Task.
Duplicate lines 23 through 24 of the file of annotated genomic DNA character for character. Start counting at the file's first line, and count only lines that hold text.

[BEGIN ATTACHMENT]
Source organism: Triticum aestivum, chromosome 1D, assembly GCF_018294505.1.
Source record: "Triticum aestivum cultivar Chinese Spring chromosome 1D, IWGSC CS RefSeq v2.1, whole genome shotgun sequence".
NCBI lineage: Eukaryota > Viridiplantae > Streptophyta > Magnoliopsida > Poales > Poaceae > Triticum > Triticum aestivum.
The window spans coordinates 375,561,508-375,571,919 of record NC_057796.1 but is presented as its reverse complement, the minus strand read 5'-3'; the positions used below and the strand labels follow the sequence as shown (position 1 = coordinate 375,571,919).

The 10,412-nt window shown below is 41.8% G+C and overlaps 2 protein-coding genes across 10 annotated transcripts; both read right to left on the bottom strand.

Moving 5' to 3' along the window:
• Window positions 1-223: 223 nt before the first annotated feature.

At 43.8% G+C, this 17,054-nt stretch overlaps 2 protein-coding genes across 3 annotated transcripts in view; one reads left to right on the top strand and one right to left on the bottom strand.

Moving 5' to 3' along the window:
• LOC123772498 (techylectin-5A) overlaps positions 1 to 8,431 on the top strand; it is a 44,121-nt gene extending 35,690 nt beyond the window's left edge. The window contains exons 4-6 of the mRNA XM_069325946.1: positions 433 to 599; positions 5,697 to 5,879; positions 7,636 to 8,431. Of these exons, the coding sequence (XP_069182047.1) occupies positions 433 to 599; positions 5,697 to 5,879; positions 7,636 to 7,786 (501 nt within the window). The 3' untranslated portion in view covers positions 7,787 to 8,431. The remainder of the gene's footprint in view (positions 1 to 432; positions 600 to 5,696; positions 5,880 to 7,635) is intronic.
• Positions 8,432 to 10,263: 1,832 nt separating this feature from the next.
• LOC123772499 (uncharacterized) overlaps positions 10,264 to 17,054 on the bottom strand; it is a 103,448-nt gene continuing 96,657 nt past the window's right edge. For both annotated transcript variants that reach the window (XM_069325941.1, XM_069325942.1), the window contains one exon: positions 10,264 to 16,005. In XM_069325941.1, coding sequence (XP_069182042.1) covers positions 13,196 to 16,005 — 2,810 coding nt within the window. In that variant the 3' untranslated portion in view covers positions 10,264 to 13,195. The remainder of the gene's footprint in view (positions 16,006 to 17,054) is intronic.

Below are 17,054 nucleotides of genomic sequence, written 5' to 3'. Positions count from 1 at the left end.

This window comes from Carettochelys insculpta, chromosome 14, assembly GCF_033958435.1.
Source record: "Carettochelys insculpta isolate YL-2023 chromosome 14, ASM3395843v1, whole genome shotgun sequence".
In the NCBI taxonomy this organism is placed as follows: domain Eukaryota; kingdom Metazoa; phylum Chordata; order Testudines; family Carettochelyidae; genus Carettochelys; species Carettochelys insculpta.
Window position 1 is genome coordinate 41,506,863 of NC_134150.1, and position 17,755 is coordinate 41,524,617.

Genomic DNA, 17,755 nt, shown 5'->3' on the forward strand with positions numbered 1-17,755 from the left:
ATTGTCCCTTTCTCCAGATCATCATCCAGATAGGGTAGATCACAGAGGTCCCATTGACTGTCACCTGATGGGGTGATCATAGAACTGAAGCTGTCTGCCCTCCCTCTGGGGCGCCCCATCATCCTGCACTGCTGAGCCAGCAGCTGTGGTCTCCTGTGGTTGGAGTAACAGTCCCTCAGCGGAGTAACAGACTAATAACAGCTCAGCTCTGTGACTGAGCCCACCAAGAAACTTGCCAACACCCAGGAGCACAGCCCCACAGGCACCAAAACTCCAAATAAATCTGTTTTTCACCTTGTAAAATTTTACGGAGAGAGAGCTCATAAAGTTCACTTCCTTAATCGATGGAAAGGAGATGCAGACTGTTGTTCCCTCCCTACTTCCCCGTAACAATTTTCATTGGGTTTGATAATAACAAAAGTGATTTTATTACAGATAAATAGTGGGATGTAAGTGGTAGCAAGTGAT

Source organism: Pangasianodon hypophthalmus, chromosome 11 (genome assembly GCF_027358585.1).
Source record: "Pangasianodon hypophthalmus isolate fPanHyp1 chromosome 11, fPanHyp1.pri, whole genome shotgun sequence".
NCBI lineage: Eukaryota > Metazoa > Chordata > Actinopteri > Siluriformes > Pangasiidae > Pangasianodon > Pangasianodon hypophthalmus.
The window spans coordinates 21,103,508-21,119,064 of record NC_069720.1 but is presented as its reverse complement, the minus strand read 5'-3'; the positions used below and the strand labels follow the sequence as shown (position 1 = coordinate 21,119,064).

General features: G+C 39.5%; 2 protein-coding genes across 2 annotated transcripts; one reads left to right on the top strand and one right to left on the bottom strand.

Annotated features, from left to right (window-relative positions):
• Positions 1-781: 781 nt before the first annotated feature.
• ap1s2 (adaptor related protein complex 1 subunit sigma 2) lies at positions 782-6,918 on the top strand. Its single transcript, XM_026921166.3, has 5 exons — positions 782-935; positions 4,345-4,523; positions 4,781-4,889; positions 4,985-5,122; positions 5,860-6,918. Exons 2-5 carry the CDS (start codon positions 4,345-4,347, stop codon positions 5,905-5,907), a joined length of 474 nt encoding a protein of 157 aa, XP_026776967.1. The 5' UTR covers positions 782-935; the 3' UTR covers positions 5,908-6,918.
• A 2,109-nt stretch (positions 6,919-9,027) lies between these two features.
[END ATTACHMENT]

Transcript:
The window spans coordinates 21,103,508-21,119,064 of record NC_069720.1 but is presented as its reverse complement, the minus strand read 5'-3'; the positions used below and the strand labels follow the sequence as shown (position 1 = coordinate 21,119,064).

General features: G+C 39.5%; 2 protein-coding genes across 2 annotated transcripts; one reads left to right on the top strand and one right to left on the bottom strand.